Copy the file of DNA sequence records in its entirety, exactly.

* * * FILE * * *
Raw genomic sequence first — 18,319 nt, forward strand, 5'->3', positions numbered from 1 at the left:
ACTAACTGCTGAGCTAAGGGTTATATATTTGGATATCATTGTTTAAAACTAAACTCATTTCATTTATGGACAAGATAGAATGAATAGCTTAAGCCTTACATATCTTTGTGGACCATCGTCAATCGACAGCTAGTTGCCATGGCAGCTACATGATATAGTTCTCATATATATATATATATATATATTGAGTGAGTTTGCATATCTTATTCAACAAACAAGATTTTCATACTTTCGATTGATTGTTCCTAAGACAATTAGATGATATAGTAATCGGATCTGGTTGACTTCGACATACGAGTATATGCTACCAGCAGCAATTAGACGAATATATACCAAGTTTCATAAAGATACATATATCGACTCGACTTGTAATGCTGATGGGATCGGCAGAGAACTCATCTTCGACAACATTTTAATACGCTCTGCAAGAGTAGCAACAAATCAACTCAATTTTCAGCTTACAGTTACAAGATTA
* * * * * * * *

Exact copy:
Raw genomic sequence first — 18,319 nt, forward strand, 5'->3', positions numbered from 1 at the left:
ACTAACTGCTGAGCTAAGGGTTATATATTTGGATATCATTGTTTAAAACTAAACTCATTTCATTTATGGACAAGATAGAATGAATAGCTTAAGCCTTACATATCTTTGTGGACCATCGTCAATCGACAGCTAGTTGCCATGGCAGCTACATGATATAGTTCTCATATATATATATATATATATATTGAGTGAGTTTGCATATCTTATTCAACAAACAAGATTTTCATACTTTCGATTGATTGTTCCTAAGACAATTAGATGATATAGTAATCGGATCTGGTTGACTTCGACATACGAGTATATGCTACCAGCAGCAATTAGACGAATATATACCAAGTTTCATAAAGATACATATATCGACTCGACTTGTAATGCTGATGGGATCGGCAGAGAACTCATCTTCGACAACATTTTAATACGCTCTGCAAGAGTAGCAACAAATCAACTCAATTTTCAGCTTACAGTTACAAGATTA